Malaysiakini Letter

One year from Nov 25, nothing much has changed

Ivanpal S Grewal  |  Published:  |  Modified:

I refer to the Malaysiakini report Hindraf supporters throng temples for Nov 25 anniversary .

Nov 25 was the first anniversary of the Hindraf demonstration that brought together disparate groups of Indians to protest the infringement of their rights as well as the systematic injustice perpetrated against them.

First of all, let me apologise. One year ago, I was of the opinion that the Hindraf rally was subversive and unfit for purpose. I contended that while the grievances were legitimate, the methodology employed to communicate those grievances were questionable at best.

My personal renaissance with this issue stems from a visit I made last week to certain areas in the Klang Valley. I came across not only abject poverty but also across some harrowing stories on the failure of all parties concerned to seriously address this most transcendent problem.

I met a family living on RM3 a day and two children of the family aged 15 and 18 had no identification whatsoever and had never been to school. They only speak Tamil and they cannot count, read or write.

I met another elderly couple, the wife was 74 and the husband was something 80 odd years old. Their children almost never visit them and are only able to settle the monthly utility bills. They live on biscuits and bread. Rice, curry and vegetables - staples of the Indian diet - are a luxury.

I also met a family that is lives with no electricity and water because they simply cannot afford to pay the bills. One daughter is mentally disabled, the mother suffers from cancer and the other daughter just left her abusive husband with four young children. The son of the family works but his meagre income cannot support the family at all.

Now, these stories sounds like those that would emanate from a Third World country or a war- torn country. What is shocking is that this is happening in Selangor, the so-called most developed state with no squatters. How could we have allowed this to happen?

The MIC has obviously failed the Indians; but what about the other BN partners? They, too, have a moral obligation to ensure that no Malaysian lives below the poverty line and on less than US$ 1 a day which is the global measurement for abject poverty.

While we fight over race, religion, ketuanan and fundamental freedoms; a whole demographic has been left in the lurch. Ignored and disrespected, they formed the strength of Hindraf.

So when our leaders belittled their motivation as simply pecuniary (driven by the promise of a million pounds from the British Government) they forgot the legitimate and serious grievances. These Indians’ anger was pure and their frustration was real.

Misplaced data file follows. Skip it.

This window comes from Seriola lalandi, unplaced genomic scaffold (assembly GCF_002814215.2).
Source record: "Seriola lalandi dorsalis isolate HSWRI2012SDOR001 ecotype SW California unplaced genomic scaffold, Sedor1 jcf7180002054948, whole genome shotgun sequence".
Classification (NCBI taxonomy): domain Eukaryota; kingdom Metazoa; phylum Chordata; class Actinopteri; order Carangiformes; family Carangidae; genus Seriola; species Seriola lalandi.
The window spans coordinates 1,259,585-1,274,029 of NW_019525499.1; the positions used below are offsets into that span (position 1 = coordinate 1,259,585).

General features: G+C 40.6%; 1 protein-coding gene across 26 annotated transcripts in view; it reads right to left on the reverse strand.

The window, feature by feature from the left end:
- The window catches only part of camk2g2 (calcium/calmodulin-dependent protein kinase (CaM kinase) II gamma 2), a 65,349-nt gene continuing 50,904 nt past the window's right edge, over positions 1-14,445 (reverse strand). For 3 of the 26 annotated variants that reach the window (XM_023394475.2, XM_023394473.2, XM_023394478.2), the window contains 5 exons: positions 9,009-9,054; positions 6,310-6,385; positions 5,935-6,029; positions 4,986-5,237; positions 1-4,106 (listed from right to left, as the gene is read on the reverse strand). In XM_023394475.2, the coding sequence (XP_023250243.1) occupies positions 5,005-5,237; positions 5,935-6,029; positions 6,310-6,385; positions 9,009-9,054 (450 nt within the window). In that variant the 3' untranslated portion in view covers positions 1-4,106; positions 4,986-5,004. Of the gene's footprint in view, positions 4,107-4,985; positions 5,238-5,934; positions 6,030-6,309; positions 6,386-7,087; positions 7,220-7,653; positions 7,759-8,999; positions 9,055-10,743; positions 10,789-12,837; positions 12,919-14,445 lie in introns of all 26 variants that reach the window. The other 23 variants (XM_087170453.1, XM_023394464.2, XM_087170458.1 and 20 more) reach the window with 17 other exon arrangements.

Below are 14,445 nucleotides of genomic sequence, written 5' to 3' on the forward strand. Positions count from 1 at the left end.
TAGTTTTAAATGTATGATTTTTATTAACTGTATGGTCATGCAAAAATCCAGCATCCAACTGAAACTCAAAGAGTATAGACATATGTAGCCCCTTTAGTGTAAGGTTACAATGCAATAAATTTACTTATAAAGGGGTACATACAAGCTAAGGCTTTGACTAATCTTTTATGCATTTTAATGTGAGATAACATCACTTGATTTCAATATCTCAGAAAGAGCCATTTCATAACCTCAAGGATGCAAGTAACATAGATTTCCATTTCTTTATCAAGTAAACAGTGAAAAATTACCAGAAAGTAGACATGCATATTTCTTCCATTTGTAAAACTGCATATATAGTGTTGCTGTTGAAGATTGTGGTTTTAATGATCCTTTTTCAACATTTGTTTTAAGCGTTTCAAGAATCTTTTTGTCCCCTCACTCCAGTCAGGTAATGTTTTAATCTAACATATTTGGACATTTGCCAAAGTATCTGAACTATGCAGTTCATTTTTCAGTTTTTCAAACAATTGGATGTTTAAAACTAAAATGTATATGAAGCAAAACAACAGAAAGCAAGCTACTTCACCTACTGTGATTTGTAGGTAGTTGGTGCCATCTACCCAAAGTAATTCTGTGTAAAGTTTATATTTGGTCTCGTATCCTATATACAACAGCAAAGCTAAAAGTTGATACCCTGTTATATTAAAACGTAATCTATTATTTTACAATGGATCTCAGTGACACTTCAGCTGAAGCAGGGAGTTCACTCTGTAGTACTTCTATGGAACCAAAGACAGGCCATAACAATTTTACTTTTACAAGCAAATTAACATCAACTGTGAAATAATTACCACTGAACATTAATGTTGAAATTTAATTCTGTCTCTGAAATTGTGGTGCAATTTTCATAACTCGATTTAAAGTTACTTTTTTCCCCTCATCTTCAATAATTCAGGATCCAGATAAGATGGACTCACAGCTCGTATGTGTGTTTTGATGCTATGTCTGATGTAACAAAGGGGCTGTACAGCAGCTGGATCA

Now let me pose these questions: Why are the Indians via Hindraf disallowed from questioning their dismal economic status? Why are they branded ‘racists’ when they lament the fact that since the introduction of the NEP, the Indian share of national wealth has diminished?

Why are the branded theocratic lunatics when they express their displeasure over the desecration of their temples?

This is not a problem of race but is it a problem of survival. The Indians have long been sidelined and their docile leaders have been complicit in this injustice. Many Indians are denied a Malaysian identity card but illegals in Sabah find getting one like a walk in the park.

The Indians are deprived of welfare help by a bureaucratic and inefficient delivery system. They are denied access to tertiary education by a system that positively discriminates. So what were they to do? What are the three families I met to do?

Who could they complain to? Who listened to them? Hindraf gave them a voice and gave them a platform to air their grouses. The movement galvanised and the BN was humbled on March 8.

And now, some one year later, nothing much has changed. Hindraf is in disarray and infighting has consumed all the passion. Politicking and power-plays now form the plot - not legitimate activism.

The failure of Hindraf to remain true to its ideals is a great disservice to the Indian community but the direct effects are more serious. As the Indians continue to be demoralised, hopelessness will engulf a whole community which will turn more to intoxicants and crime to neutralise their dejection.

As the community burns, leaders on all sides of the aisle fight for power and influence. So Hindraf, like all other Indian movements, fails the Indians once again. And the Indian community is once again bereft of direction and purpose.

With tears in my eyes and prayers on my lips, I can only protest this injustice and on a micro- level help those in need. Until and unless the Indians unite, no one is going to solve our problems or take us seriously.

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